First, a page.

My point when I wrote the “3=5” was simply to help the bujinkan practitioner to solve an apparent contradiction in the names of the techniques used daily in our classes. But remember that sensei is often playing with numerology.

As always with him this is not WYSIWYG but WYSIRWYG (what you see is rarely what you get).

Kyojitsu tenkan hô 虚実転換法

Flexibility?


no comment!

Too many bujinkan practitioners are not flexible enough and they should spend some time outside the dôjô to improve their body. The dôjô is where you learn the waza, everything else is your responsability and should be done on your free time. Bujinkan instructors are not body fitness teachers.

At 50, I still smoke*, I eat meat and drink alcohol reasonably* and if I am a little overweight* I still keep my body flexible because in life everything is about balance and flexibility. So, if you are young, if you don’t smoke, if you are a vegetarian and do not drink, and if you have the perfect BFR**, you have no excuse.

You train because you have chosen to do so and no one has been forcing you. So please train your flexibility as it will definitely change your taijutsu.

Be Happy!

* Don’t smoke and eat light meals 🙂
**BFR: Body Fat Rate

Yûro Shi Tennô by sensei


Here is the picture of the 4 calligraphies by sôke when he decided to change the name into Yûro Shi Tennô Taikai.

Each one bears the new name and the name of the beholder. Here from left to right: Arnaud, Pedro, Sven, Peter. Painted by Hatsumi sensei in August 2009.

I was surprised when he called me and did the four calligraphies in front of me. Good memory!

Tachi or tachi?


 Tachi has various meanings depending on the writing:

 たちtachi (n) – long sword
ち たちtachi (n) – stand
 たちtachi (loc) – Tachi
ち たちtachi (n) – cut
– cutting
 たちtachi (n) – nature (of person)
– quality
 たちtachi (n-suf) – plural suffix
 たちtachi (loc) – Tachi
 たちtachi (1) (n) – mansion
– small castle

Think about it when listening to sensei

(www.kanjidict.stc.cx)

Honbu dôjô experience


Today Noguchi sensei did the first morning class and he taught us parts of the koto ryû. Then it was the regular class with sôke but as he had some obligations, I was honoured by Noguchi sensei to begin the teaching.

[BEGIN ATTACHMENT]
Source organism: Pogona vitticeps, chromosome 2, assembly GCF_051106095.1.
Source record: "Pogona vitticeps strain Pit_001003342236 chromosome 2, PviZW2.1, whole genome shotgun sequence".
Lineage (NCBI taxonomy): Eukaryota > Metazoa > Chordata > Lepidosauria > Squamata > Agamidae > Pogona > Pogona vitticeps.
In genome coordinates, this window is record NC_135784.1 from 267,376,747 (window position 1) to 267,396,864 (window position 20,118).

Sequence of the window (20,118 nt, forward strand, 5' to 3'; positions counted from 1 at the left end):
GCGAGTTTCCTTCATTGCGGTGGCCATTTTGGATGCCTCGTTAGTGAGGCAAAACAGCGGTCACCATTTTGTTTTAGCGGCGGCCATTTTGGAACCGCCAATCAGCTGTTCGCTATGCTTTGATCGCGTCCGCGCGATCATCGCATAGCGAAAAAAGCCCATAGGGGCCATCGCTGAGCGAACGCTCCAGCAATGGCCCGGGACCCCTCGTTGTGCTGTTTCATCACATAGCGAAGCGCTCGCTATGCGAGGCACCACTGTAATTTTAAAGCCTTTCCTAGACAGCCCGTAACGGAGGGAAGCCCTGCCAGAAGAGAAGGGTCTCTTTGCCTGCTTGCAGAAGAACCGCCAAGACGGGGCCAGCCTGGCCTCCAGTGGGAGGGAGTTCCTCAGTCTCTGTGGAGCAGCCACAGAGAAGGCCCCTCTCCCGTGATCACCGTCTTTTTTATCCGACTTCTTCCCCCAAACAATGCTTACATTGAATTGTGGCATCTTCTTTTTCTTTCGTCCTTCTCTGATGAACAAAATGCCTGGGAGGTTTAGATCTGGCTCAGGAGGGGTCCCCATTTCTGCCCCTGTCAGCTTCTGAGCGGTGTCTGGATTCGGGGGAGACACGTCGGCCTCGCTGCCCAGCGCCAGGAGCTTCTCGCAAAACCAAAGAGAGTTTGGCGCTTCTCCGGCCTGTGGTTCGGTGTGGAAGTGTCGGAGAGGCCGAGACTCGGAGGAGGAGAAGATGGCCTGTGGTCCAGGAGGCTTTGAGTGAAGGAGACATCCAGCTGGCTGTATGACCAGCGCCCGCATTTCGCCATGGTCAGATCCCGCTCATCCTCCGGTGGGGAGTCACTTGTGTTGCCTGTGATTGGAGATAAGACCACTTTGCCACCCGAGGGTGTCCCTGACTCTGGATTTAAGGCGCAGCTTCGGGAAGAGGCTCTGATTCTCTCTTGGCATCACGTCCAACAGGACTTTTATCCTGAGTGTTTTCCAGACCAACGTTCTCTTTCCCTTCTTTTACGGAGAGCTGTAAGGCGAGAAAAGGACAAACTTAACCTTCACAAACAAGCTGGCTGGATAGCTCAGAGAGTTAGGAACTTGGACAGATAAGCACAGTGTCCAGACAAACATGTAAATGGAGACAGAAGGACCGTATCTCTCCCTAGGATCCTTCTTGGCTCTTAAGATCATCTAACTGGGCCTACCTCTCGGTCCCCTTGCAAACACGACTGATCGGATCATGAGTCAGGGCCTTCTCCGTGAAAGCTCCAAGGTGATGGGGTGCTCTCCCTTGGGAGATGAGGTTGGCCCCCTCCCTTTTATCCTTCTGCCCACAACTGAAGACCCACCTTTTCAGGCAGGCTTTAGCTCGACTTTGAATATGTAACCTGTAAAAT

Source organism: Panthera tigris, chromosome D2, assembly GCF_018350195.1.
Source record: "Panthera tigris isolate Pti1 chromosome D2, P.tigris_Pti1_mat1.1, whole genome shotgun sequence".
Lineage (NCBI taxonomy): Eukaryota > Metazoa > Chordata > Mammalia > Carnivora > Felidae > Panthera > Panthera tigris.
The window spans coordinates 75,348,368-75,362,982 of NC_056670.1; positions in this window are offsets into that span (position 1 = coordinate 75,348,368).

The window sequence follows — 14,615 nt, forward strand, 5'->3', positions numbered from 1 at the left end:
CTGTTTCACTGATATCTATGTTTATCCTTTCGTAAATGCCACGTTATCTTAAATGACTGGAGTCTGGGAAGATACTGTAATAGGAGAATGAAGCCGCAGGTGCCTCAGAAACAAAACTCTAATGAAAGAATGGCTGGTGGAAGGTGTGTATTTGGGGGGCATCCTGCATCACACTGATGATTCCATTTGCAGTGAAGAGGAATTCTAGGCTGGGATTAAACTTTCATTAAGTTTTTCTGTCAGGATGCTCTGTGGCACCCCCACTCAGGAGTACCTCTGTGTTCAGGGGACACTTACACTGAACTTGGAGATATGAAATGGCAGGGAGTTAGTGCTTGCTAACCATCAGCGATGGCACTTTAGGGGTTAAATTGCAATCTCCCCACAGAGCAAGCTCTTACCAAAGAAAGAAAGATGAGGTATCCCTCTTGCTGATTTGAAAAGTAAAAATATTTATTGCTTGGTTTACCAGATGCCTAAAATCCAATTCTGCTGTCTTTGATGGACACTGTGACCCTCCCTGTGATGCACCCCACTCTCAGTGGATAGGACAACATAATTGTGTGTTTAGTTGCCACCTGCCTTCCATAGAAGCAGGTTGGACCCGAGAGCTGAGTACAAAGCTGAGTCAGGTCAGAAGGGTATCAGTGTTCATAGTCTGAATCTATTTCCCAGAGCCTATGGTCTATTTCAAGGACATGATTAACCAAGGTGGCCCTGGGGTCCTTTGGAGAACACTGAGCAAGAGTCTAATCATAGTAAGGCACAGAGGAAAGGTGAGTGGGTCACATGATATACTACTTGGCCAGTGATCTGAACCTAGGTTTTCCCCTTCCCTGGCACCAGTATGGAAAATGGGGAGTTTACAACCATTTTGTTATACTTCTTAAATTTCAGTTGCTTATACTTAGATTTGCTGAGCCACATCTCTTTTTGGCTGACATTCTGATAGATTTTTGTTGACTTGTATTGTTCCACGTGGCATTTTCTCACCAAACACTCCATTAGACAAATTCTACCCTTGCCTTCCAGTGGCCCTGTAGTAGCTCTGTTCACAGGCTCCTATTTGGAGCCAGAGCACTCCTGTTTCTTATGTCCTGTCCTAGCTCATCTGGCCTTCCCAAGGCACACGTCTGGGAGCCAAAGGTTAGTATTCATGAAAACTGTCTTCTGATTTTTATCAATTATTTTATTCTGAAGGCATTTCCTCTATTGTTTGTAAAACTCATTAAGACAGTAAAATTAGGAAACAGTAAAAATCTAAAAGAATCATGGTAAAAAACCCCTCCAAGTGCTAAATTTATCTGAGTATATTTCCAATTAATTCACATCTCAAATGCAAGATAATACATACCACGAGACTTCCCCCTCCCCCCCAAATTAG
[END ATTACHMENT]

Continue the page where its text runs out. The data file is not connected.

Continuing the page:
This is not the first time it happens to me on Sundays but I always find it strange when it happens.  When I remember my first classes here in Japan more than 20 years ago (no Honbu dôjô at that time) I  measure the long path I have been following since then. Back then, I would never have suspected that the young man I was then, would learn so much on how to become a true human being. What Hatsumi sensei is teaching in his budô is not a set of old fighting techniques but really a way of Life that transforms you more than you think. As he said yesterday night we have to behave as members of the samurai class, the upper layer of the Japanese feudal society.

Our actions should be guided by the code of chivalry. Today during the calligraphy session, I asked him to write “chivalry” and I got “shinobi” … I don’t think he made a mistake. He is teaching us through mysterious ways.

During the break, he told me that we (jûgodan) have to follow him and walk by his side as long as we can and do what he asks  instead of thinking too much by ourselves.

Being a sensei he is guiding us as far as possible, and the closer we are to him the further we can go. This is, he said, what he did with Takamatsu sensei.